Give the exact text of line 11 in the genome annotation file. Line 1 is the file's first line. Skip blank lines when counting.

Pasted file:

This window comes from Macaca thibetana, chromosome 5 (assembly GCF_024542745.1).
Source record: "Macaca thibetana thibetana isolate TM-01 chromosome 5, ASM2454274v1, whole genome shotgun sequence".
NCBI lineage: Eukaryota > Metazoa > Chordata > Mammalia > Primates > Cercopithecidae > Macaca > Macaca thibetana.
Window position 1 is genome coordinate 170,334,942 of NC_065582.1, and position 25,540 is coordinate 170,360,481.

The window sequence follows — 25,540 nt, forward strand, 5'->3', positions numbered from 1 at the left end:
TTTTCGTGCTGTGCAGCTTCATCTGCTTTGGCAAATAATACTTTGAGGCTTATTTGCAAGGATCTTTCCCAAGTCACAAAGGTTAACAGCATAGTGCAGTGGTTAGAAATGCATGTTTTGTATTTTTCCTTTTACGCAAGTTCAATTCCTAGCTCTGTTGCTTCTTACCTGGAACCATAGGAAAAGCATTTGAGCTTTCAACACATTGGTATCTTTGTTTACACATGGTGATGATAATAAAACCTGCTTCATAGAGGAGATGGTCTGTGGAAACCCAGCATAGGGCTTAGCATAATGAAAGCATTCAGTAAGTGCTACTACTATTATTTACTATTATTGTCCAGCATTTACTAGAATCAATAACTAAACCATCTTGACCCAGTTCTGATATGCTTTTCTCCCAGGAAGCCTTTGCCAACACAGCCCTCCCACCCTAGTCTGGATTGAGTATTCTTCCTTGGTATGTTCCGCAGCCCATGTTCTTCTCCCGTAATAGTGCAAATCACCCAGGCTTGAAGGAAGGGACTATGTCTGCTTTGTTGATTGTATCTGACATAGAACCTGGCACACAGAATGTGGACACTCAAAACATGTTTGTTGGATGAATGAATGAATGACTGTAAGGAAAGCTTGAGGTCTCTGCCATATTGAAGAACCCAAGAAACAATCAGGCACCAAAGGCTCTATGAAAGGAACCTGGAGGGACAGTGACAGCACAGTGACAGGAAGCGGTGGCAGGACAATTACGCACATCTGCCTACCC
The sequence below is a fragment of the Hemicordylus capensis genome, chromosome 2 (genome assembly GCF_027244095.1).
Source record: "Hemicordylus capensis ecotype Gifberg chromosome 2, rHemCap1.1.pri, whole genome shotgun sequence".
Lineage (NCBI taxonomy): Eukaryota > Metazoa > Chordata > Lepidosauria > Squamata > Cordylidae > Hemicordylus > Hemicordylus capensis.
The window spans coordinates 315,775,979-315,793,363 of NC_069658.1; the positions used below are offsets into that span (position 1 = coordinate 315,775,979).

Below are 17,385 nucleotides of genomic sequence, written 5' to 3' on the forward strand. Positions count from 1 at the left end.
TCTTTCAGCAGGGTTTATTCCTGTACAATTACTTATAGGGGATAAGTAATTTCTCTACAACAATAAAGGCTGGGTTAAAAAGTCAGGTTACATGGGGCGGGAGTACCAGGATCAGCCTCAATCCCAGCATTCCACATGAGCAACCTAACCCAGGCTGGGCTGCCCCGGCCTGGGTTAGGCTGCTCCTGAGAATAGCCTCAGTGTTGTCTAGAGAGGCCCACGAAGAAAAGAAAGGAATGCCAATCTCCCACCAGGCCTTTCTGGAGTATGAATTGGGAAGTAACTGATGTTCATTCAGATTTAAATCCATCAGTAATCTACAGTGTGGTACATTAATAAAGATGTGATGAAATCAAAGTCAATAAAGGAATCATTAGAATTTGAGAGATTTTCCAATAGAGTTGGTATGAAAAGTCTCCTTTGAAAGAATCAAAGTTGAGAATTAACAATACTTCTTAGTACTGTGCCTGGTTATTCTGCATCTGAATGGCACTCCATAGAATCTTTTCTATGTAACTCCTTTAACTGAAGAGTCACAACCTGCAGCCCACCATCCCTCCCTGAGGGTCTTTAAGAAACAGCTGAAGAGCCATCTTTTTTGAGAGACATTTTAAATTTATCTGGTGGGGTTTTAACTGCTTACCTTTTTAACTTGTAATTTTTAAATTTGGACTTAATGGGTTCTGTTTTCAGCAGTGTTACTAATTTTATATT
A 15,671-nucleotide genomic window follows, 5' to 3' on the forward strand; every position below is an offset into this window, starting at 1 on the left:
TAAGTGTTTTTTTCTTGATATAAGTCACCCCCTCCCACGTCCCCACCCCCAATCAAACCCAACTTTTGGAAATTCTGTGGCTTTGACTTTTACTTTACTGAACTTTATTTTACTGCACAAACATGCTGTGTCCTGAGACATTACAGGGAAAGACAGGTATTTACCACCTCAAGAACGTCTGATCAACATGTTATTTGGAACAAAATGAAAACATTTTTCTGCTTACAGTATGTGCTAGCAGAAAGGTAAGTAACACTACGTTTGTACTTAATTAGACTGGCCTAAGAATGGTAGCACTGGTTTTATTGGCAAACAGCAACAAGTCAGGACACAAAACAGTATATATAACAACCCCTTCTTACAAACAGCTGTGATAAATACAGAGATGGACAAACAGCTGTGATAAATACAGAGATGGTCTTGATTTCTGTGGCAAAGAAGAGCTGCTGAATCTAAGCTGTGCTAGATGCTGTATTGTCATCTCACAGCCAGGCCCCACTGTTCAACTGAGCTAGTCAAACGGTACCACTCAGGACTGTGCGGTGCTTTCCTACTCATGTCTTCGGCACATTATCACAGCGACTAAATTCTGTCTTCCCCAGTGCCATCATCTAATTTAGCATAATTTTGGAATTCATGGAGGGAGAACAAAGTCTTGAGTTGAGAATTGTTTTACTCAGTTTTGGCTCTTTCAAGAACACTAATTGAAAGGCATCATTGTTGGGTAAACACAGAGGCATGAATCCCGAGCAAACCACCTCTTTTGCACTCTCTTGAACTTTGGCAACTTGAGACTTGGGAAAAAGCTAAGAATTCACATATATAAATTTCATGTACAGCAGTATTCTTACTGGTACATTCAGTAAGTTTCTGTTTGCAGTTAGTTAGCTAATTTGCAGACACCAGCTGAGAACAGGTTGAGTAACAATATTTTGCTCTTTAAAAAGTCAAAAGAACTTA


Below are 17,385 nucleotides of genomic sequence, written 5' to 3' on the forward strand. Positions count from 1 at the left end.